Insemination using Donated Sperm
We will endeavour to start your treatment as soon as possible, but occasionally to ensure safety within the laboratory, and to always maintain our high standards; we may not be able to allow you to commence treatment immediately. You should only have to wait one month.
General Health and Diet
PRIOR TO TREATMENT
In the three months prior to starting any stimulation drugs we would advise that as a couple you should consider the following recommendations:
Smoking can be dangerous during pregnancy and can also decrease your chance of conceiving. Therefore it is imperative that neither of you smoke.
Alcohol should be kept to a minimum (less than 5 units per week) for both partners.
Caffeine intake should be reduced. Caffeine can be present in coffee, tea, cola and chocolate.
A healthy eating plan we believe to be helpful is to avoid snacking between meals (including 'healthy' snacks i.e. fruit, muesli bars, fruit juices and smoothies). If you want to eat these types of foods add them into one of your 3 meals a day. Meals should always have some protein content i.e. fish, eggs, meat, cheese or pulses. Try to keep the carbohydrate content in each of your meals lower than the amount of protein e.g. Instead of a large bowl of pasta with small amount of protein, change and have a portion of meat or fish with small side helping of pasta or rice or potatoes. We also advise that you avoid soft cheese, pate, liver, sword fish and shell-fish from the day of treatment
You should take folic acid 400 micrograms daily from 3 months before the scheduled treatment cycle. This is a Department of Health advice for all women wishing to conceive and not just for assisted conception treatment. This vitamin has been shown to reduce the chance of spina bifida and is available from chemists. You should continue with it for as long as you are trying to conceive and for the first three months of pregnancy. Also it is good advice to eat a balanced diet with plenty of vegetables and raw fruit. We would recommend taking folic acid combined in with a multivitamin product specific to pregnancy.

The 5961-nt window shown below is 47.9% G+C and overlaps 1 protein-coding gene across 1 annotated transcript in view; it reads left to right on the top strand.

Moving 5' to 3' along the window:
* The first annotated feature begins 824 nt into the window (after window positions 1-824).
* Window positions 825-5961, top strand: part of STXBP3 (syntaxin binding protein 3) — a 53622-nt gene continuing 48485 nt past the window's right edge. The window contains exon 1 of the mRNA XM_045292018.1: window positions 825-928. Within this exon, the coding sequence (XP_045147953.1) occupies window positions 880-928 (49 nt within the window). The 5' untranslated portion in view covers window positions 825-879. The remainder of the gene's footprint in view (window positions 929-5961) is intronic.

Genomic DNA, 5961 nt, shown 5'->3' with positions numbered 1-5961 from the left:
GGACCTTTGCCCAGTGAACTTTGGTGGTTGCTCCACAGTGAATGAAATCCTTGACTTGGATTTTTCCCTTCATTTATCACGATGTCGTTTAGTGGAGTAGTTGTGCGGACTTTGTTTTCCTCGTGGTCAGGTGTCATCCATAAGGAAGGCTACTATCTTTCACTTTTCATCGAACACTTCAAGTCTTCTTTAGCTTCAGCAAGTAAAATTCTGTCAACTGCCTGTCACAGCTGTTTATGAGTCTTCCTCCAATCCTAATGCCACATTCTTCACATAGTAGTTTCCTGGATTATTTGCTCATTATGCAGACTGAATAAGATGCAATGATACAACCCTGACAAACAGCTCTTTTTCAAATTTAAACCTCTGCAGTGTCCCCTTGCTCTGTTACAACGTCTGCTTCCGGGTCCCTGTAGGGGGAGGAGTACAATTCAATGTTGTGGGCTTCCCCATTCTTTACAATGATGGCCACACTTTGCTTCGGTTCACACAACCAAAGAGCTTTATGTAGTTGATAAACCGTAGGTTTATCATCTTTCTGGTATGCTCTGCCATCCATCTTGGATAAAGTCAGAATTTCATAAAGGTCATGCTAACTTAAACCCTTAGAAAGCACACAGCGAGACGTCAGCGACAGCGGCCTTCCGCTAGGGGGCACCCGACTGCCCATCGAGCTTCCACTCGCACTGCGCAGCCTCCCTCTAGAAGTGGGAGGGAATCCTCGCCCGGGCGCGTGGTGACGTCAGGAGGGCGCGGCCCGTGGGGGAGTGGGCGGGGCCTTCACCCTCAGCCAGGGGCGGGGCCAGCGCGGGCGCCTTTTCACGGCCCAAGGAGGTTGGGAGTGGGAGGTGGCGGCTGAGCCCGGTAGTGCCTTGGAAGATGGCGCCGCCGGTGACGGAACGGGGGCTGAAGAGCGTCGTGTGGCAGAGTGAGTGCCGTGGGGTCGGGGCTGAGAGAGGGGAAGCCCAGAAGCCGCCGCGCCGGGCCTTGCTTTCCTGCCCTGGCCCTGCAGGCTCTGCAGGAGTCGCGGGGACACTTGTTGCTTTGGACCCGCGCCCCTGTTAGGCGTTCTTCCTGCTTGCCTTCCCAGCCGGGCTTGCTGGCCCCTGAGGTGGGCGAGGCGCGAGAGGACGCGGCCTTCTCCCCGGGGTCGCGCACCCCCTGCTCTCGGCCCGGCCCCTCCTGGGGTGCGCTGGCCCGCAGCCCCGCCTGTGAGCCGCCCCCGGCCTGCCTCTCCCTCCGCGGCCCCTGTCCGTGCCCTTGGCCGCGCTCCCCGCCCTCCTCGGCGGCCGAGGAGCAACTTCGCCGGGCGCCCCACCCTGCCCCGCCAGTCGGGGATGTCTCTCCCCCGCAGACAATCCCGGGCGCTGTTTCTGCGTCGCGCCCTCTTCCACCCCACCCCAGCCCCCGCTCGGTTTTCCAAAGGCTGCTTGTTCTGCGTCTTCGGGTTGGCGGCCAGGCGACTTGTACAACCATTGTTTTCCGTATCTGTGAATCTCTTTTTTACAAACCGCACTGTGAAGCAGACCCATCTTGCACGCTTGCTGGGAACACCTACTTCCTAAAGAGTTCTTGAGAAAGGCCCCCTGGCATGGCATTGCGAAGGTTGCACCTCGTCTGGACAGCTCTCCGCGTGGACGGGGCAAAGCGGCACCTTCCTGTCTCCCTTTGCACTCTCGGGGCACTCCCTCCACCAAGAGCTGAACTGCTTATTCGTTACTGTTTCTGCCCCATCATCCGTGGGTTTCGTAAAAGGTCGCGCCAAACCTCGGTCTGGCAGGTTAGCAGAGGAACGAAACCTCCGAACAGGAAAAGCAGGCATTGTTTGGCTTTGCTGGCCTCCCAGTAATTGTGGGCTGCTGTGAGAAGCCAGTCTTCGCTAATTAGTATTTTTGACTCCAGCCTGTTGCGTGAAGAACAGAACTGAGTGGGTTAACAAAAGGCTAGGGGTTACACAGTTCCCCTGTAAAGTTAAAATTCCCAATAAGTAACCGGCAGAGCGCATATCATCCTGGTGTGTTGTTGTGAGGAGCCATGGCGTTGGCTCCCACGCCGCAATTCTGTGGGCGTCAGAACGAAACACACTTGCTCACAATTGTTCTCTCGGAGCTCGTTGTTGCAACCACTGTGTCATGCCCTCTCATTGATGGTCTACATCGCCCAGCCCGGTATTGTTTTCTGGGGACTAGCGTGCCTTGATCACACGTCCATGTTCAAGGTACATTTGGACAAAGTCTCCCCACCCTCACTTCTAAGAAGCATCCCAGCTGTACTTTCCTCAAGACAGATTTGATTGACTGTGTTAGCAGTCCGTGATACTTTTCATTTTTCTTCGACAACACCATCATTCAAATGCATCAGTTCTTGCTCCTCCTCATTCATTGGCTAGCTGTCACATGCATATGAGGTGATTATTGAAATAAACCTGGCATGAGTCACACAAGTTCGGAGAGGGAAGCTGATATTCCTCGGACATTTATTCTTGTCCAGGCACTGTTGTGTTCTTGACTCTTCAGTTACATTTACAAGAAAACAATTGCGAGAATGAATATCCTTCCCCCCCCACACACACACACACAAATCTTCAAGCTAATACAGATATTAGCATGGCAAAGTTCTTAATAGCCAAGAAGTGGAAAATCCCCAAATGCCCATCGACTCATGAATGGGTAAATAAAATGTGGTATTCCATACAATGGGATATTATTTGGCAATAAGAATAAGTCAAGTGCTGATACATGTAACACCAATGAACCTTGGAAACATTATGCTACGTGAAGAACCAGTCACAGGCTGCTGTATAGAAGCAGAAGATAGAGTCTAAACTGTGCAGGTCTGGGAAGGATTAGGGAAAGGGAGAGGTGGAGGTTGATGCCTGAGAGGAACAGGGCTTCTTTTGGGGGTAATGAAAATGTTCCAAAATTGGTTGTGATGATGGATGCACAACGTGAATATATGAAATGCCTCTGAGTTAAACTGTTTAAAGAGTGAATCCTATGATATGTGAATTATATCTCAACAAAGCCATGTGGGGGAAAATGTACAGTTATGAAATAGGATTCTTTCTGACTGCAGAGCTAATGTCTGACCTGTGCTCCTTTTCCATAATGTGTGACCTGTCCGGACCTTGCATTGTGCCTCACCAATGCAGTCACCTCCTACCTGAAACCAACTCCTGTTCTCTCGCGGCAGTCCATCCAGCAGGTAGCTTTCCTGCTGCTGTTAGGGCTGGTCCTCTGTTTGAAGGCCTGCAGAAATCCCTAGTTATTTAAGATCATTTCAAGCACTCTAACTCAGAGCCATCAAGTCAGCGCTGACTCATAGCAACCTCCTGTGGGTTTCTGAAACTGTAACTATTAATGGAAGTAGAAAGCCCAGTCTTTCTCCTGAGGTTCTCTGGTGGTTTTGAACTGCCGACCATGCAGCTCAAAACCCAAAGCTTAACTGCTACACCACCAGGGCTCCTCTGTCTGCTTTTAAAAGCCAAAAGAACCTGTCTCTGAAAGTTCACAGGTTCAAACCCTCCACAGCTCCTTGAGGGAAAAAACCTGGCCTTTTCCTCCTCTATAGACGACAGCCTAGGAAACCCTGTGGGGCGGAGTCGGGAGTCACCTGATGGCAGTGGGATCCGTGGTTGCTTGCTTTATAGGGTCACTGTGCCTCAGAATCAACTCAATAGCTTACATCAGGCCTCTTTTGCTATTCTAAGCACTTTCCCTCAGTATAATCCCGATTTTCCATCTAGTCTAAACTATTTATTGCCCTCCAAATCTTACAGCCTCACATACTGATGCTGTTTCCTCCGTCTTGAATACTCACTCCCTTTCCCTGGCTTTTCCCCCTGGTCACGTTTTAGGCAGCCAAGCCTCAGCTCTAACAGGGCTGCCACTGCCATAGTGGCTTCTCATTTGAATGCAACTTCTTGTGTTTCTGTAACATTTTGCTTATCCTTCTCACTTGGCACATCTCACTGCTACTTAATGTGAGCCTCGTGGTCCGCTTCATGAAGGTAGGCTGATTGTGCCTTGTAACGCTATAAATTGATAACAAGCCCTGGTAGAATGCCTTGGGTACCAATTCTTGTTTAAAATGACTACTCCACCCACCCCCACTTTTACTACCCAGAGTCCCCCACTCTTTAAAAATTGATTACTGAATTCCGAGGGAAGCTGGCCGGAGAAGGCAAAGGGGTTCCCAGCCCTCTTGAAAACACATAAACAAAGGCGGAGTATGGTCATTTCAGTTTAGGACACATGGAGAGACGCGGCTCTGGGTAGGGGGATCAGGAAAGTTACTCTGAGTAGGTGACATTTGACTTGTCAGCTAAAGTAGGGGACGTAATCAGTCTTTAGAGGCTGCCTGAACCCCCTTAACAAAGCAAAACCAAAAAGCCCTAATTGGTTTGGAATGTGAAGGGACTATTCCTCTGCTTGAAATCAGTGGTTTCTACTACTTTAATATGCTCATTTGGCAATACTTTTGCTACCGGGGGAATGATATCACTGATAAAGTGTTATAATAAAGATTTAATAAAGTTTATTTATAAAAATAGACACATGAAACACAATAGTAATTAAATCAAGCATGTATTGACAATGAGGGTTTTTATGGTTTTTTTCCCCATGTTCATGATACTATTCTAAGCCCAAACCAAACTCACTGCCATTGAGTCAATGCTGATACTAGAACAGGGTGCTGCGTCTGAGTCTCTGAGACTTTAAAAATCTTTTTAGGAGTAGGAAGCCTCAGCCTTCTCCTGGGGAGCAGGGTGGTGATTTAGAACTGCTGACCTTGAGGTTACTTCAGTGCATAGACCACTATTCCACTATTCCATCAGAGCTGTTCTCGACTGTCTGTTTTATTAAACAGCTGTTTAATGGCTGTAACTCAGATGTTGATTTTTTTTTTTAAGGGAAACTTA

Normal body weight for both partners will increase your chances of success. We will work out your body mass index for you and advise you whether you should lose weight. Equally a low body mass index can also reduce success. There are individual situations when it may not be possible to start treatment until there is a weight reduction.
We will need hard copies of the results of various tests to be in place and in date before you can commence treatment. A list of those will have been sent to you with your initial consultation documentation. They need to be repeated annually. Your GP may possibly help with screening but if this is not possible, we can arrange all your screening to be done here.
It is important, particularly during the stimulation drugs, that you drink plenty of fluid. We advise all women to drink 2 litres of water from the beginning of the period in which they are commencing treatment.
Gentle exercise during treatment is good. Please avoid high impact exercise. Walking, Pilates, yoga etc. are excellent ways of keeping mobile. Swimming is also excellent although probably not advised following insemination. There is a small study that has shown an increase in miscarriage rate possibly following infection picked up in public pools. Please ask a nurse if you are uncertain what you should or shouldn't do.